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A Jew’s Search for Safety in an Unsafe World

Illustrative: Students for Justice in Palestine hold an 'emergency teach-in' at the University of Illinois Urbana-Champaign in 2019 after the school chancellor condemned an anti-Semitic presentation that included anti-Zionist material. (Courtesy AMCHA)

As I stepped into my Jerusalem home last Thursday night, I was overcome by some all-too familiar feelings. For the fourth time in just two weeks, fear, heartbreak, anger, and disappointment struck our entire Jewish nation as the news broke of the most recent terror attack in the heart of the country. While such incidents have to a large extent, unfortunately, become normalized in the eyes of the public, this occurrence felt different. This attack targeted Tel Aviv.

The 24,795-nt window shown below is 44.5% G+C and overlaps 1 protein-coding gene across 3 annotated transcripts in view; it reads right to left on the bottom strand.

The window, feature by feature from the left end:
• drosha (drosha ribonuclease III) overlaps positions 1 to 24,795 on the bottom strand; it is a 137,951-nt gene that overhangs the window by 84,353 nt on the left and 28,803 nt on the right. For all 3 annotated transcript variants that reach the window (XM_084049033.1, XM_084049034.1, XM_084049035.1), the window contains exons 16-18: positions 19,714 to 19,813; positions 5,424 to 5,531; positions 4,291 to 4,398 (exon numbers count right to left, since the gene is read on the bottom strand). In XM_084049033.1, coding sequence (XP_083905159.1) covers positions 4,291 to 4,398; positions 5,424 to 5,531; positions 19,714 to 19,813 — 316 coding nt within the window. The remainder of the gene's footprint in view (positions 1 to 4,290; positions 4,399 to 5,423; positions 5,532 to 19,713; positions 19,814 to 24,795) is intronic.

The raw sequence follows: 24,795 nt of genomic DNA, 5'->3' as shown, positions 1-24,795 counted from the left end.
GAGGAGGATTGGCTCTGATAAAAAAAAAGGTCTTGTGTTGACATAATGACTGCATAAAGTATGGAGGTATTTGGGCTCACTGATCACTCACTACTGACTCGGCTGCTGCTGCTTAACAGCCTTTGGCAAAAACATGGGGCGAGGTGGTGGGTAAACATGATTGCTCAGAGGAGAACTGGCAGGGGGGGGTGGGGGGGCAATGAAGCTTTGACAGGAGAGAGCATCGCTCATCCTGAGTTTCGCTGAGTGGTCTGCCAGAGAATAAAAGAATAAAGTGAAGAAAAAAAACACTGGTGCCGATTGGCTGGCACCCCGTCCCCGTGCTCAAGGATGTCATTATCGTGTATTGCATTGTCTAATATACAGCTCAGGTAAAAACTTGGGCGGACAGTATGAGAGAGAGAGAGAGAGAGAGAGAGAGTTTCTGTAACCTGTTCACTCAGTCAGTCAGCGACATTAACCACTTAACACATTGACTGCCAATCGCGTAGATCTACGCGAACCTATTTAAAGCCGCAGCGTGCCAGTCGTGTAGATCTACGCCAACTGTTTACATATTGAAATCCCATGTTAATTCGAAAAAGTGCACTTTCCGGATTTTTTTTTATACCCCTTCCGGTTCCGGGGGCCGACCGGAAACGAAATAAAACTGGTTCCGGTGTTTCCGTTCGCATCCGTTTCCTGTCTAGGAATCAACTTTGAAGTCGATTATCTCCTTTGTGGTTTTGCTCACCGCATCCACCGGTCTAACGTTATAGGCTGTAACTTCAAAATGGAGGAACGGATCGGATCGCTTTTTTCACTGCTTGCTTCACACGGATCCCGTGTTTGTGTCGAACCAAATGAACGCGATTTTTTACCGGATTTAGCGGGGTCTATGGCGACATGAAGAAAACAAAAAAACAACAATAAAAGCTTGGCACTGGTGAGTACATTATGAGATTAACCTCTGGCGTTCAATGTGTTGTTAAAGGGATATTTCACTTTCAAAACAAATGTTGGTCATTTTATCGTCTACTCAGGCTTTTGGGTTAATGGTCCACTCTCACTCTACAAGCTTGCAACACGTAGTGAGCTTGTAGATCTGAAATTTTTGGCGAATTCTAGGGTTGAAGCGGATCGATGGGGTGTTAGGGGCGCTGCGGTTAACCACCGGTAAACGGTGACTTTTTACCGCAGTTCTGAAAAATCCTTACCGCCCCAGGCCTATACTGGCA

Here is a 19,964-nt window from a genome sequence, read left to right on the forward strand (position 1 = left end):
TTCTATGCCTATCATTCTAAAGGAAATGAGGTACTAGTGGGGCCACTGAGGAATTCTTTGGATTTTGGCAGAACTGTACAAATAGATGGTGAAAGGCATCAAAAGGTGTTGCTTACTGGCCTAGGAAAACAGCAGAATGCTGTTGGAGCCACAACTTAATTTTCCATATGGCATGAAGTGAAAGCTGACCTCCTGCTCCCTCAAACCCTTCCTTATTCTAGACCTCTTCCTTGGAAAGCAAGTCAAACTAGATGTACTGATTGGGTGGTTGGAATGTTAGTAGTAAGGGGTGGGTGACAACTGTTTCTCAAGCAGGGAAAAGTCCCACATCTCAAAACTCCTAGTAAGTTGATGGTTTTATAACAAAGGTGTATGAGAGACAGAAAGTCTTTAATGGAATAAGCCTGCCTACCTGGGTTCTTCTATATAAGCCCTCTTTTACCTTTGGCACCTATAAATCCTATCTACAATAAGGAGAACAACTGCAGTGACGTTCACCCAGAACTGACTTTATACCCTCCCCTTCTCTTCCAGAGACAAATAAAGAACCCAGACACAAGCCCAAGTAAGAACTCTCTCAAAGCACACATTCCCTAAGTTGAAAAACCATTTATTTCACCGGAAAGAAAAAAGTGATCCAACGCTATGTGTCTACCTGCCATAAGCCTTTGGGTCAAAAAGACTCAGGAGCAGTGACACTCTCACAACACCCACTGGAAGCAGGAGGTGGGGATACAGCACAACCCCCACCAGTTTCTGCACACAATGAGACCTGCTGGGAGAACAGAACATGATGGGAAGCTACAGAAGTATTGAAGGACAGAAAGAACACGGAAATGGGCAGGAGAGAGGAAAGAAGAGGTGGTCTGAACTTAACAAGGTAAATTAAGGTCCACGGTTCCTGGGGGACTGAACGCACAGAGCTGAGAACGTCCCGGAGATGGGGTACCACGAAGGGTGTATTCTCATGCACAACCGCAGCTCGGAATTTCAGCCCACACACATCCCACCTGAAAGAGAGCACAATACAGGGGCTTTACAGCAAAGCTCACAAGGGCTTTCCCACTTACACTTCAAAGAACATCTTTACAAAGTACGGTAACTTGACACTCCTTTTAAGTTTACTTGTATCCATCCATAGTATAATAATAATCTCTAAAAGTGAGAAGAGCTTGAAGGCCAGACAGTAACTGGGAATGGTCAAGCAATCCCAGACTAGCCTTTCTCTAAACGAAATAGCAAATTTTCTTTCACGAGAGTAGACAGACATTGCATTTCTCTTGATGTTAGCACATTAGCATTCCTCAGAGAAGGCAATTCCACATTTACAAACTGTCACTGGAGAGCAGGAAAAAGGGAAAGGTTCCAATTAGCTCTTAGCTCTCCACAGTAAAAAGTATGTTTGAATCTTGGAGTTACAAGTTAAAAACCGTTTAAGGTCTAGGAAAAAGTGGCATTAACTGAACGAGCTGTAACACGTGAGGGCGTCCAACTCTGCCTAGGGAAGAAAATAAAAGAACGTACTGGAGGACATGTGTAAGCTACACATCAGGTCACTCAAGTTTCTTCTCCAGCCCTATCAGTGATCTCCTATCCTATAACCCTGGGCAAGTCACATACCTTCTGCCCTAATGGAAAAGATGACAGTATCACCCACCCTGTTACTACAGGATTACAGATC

Tel Aviv, with its vibrant nightlife, young atmosphere, beautiful beaches and trendy cafes, is the newly ranked “most expensive city in the world”, the hi-tech hub, and the LGBTQ capital of the Middle East. It’s the city where young professionals unwind at their favorite bars after work, where Birthright participants spend their free evenings at popular night clubs, and where markets are bustling with people of all demographics.

To many, Tel Aviv is a beacon of light, the epitome of life, freedom, and safety. But now, its safety has been compromised, and as I watched the chaos unfold on Thursday night, I couldn’t help but think that I want to feel safe again. More importantly, I want everyone to feel safe again.